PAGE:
The first stage of the process to turn a contact centre into an experience centre is to understand the ‘status quo’—where the operation is now relative to the customer’s expectations and brand perceptions. Many contact centres remain focused on pure efficiency with key performance indicators like Cost Per Contact (CPC). Some have evolved to include effectiveness metrics that include metrics around sales and First Contact Resolution.
The goal is not to replace those important areas of focus but instead to build on them—to take efficiency and effectiveness to the next level by focusing on delivering customer experiences that drive real customer value. When we think about gathering customer experience insights in the contact centre, we need to look at the operational efficiency, the performance effectiveness and the customer experience relative to the brand purpose and the brand promise. If your organisation has a contact centre, it should be at the heart of delivering a branded customer experience across channels.
To take the initial ‘insights step’, the brand must first be modelled to understand how customers perceive the brand and what they expect from it. The customers’ brand perceptions can then be viewed in comparison to how the business thinks the brand is perceived—because the two are not always the same.
There is no point in attempting to turn a contact centre into an experience centre if the customers’ expectations of the brand are very different from how the business thinks the brand should be perceived. This first step is both essential and critical. It requires very careful research that includes internal focus groups, customer surveys, customer focus groups, etc.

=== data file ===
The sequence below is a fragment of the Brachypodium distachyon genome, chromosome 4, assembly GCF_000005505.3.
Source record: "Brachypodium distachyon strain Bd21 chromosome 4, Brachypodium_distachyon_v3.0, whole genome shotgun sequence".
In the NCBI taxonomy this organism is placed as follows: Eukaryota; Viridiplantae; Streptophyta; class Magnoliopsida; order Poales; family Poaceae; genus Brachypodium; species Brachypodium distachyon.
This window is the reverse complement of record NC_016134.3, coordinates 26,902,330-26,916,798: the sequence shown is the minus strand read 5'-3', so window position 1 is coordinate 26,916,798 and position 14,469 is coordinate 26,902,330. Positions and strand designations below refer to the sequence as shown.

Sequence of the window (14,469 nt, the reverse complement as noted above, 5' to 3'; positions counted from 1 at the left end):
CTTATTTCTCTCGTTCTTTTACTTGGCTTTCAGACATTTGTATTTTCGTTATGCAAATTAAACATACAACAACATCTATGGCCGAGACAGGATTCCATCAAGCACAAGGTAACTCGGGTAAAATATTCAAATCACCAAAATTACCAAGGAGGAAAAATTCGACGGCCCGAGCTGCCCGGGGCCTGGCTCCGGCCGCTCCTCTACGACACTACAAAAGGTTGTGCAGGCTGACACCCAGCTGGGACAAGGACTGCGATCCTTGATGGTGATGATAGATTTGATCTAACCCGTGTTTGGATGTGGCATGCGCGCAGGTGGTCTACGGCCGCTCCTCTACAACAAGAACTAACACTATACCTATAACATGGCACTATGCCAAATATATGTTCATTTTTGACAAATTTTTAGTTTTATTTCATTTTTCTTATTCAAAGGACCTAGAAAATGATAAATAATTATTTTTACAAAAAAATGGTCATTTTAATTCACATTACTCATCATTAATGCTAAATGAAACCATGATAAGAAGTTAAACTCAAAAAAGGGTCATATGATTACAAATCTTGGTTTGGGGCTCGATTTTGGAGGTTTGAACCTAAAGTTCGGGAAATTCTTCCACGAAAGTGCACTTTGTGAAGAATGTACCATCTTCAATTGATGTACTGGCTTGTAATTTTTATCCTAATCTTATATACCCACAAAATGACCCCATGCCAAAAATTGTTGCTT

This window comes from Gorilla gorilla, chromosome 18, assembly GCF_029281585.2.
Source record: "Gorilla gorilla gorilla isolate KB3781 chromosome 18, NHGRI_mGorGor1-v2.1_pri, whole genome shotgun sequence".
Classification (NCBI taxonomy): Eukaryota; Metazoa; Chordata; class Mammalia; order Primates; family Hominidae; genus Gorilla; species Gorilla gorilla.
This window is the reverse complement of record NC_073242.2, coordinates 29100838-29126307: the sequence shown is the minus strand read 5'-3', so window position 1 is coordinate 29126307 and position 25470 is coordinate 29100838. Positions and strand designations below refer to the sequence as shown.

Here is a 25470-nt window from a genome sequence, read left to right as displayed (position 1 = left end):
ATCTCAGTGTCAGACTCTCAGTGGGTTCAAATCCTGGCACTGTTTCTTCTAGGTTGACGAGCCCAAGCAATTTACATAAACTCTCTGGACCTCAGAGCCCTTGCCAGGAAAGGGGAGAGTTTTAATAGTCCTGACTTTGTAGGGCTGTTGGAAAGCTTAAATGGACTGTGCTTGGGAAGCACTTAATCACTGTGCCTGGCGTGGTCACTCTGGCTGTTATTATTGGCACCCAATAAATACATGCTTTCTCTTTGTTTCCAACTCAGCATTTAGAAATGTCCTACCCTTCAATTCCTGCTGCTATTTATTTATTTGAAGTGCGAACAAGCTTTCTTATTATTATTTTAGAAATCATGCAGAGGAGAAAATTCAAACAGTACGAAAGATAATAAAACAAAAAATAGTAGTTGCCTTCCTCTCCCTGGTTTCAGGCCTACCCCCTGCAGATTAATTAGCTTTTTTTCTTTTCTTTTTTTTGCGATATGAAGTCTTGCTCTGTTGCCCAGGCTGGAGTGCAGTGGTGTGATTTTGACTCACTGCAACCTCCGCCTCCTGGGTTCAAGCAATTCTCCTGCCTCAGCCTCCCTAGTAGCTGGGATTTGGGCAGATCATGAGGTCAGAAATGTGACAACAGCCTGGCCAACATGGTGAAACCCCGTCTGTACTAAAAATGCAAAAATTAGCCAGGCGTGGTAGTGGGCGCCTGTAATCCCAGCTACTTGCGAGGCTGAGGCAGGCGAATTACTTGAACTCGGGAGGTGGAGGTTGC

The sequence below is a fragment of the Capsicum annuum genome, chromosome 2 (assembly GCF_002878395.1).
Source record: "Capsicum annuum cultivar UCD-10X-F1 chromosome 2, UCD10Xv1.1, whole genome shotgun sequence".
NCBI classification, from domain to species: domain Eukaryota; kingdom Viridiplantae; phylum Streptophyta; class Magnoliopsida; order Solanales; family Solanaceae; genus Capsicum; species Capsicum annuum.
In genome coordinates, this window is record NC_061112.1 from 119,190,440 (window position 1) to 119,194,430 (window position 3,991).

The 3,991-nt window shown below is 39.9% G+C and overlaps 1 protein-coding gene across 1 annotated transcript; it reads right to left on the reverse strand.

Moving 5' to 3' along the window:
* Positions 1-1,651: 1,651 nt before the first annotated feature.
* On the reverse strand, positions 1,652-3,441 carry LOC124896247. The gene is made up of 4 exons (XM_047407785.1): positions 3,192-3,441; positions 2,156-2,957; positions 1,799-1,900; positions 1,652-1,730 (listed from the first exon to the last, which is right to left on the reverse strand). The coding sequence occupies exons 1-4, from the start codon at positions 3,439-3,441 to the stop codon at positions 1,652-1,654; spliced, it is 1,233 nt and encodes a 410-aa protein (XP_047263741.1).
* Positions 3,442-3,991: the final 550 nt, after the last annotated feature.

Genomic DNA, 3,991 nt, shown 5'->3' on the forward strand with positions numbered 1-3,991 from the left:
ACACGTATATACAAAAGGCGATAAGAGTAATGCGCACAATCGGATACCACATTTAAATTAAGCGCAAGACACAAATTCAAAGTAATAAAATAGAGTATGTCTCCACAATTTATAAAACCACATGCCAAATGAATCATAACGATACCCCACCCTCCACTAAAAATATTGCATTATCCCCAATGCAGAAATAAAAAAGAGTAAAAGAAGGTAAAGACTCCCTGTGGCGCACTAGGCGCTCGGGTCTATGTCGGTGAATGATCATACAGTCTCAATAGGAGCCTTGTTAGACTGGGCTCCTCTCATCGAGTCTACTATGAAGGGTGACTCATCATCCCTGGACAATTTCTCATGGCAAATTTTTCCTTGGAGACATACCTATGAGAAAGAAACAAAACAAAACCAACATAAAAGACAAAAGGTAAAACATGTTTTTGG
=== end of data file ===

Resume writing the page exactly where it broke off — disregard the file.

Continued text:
The efficiency analysis is particularly critical because many contact centres resource the operation based on traditional Erlang C models. The Erlang C model is not inherently inaccurate, but it does drive behaviours that stifle customer experience. Contact centres, especially those with Workforce Management (WFM) systems, tend to reduce their human resources to the absolute minimum required, based on the various mathematical models limiting the opportunities for engagement activities, in-contact experience development, etc.
If agents are over-occupied, they can’t engage themselves in creating a memorable experience. Over time this overoccupancy will lead to emotional burn-out and the unintended consequence of trying to get customers off the phone as quickly as possible to meet performance targets regardless of whether the customer’s question has been answered.
On the other hand, if people are under-occupied then the business is wasting resources and the agents will have low energy and productivity levels. So, efficiency insights are about ensuring that the operation is adequately resourced, that operational metrics are brand -and experience- aligned, and that staff have adequate opportunity to deliver the desired experience without wasting resources. It is, in effect, an experiential model that sits on top of the traditional Erlang C-type models.
The effectiveness analysis looks at the impact of the operation on customers and on the business. Customer feedback, NPS data, CSAT scores, along with employee satisfaction results and business impact results such as sales, retention and advocacy, are all considered and evaluated. Perhaps the most important part of the effectiveness audit is the customer interaction quality evaluation. This is where customer interactions are analysed in great detail and the results are regressed against customer behaviours to identify the attributes of those interactions that have the biggest impact on future customer behaviours (such as advocacy, retention and sales).